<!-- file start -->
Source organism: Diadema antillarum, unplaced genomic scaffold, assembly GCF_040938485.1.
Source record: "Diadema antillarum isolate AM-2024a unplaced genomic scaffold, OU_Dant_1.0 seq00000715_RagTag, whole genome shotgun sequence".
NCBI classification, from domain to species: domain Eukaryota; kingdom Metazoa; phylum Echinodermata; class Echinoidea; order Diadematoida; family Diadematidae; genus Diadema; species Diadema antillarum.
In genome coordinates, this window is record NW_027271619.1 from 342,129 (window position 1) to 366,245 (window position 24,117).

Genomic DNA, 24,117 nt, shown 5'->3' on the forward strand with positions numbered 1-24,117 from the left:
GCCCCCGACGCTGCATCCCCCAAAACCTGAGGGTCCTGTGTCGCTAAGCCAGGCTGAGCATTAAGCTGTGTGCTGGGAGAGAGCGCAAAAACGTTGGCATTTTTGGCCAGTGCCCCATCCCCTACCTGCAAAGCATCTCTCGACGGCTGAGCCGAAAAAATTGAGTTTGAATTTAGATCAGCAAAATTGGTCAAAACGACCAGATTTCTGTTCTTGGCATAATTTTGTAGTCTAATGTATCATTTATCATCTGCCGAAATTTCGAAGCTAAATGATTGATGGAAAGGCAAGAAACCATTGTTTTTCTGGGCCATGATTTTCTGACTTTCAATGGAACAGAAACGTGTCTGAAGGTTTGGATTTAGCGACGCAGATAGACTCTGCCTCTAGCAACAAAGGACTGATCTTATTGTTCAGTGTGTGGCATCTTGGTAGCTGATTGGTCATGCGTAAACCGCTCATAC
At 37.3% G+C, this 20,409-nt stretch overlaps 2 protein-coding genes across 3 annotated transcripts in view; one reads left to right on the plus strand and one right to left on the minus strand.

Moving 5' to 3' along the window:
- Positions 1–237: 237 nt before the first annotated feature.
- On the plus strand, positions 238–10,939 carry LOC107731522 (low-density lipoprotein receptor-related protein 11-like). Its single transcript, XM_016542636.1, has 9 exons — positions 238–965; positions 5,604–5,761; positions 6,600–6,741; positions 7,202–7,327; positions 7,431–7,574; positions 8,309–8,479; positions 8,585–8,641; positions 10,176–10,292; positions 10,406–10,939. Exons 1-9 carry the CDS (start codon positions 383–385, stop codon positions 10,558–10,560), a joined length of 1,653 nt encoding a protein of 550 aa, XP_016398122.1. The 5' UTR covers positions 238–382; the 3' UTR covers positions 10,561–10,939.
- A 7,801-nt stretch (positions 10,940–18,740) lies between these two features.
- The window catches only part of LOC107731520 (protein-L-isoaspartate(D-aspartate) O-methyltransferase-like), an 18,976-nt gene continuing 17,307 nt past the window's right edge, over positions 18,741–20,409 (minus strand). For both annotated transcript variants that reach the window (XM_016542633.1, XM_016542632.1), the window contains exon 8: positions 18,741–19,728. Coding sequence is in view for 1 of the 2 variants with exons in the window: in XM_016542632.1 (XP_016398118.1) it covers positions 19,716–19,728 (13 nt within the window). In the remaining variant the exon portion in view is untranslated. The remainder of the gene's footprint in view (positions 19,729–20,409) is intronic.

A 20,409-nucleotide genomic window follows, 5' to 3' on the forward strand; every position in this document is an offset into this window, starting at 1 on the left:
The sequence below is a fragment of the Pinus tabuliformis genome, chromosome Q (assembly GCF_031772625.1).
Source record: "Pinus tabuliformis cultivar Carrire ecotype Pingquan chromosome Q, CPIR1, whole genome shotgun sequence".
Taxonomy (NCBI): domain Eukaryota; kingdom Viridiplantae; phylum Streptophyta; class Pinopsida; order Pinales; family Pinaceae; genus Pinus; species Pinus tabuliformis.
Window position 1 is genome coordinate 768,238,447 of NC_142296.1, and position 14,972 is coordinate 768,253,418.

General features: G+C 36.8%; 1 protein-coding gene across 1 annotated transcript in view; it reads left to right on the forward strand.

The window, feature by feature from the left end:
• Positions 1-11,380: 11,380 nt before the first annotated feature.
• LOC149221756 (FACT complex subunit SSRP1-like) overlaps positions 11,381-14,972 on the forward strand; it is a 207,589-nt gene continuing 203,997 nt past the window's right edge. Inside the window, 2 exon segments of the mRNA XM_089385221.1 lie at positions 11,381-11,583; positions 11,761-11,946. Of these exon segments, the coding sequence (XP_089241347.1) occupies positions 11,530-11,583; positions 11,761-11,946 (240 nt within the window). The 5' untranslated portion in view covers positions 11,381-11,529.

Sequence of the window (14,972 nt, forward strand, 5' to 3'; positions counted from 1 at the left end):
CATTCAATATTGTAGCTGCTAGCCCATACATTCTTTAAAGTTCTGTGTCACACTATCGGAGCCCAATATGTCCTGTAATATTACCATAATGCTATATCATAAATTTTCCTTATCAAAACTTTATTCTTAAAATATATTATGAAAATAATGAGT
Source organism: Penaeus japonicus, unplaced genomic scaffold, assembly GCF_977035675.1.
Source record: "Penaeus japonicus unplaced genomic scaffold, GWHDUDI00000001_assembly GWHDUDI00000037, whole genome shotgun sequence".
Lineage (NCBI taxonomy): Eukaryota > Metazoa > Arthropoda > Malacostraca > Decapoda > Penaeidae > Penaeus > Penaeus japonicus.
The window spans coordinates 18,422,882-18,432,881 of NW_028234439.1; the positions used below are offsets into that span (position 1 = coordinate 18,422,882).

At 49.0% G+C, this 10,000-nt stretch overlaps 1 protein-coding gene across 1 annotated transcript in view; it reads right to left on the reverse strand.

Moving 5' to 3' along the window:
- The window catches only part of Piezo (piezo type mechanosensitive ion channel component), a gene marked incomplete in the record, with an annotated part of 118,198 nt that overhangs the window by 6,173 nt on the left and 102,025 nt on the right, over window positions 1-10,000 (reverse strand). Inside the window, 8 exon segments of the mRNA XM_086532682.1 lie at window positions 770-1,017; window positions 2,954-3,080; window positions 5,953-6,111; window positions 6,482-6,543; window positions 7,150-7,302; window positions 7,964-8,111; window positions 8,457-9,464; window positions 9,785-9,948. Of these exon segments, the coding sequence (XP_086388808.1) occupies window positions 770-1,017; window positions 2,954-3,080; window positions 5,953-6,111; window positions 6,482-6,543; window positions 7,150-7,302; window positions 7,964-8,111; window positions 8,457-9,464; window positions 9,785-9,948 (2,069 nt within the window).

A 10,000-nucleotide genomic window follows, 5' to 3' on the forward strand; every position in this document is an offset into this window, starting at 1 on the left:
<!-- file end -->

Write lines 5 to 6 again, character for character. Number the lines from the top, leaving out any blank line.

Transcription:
Genomic DNA, 24,117 nt, shown 5'->3' on the forward strand with positions numbered 1-24,117 from the left:
GCCCCCGACGCTGCATCCCCCAAAACCTGAGGGTCCTGTGTCGCTAAGCCAGGCTGAGCATTAAGCTGTGTGCTGGGAGAGAGCGCAAAAACGTTGGCATTTTTGGCCAGTGCCCCATCCCCTACCTGCAAAGCATCTCTCGACGGCTGAGCCGAAAAAATTGAGTTTGAATTTAGATCAGCAAAATTGGTCAAAACGACCAGATTTCTGTTCTTGGCATAATTTTGTAGTCTAATGTATCATTTATCATCTGCCGAAATTTCGAAGCTAAATGATTGATGGAAAGGCAAGAAACCATTGTTTTTCTGGGCCATGATTTTCTGACTTTCAATGGAACAGAAACGTGTCTGAAGGTTTGGATTTAGCGACGCAGATAGACTCTGCCTCTAGCAACAAAGGACTGATCTTATTGTTCAGTGTGTGGCATCTTGGTAGCTGATTGGTCATGCGTAAACCGCTCATAC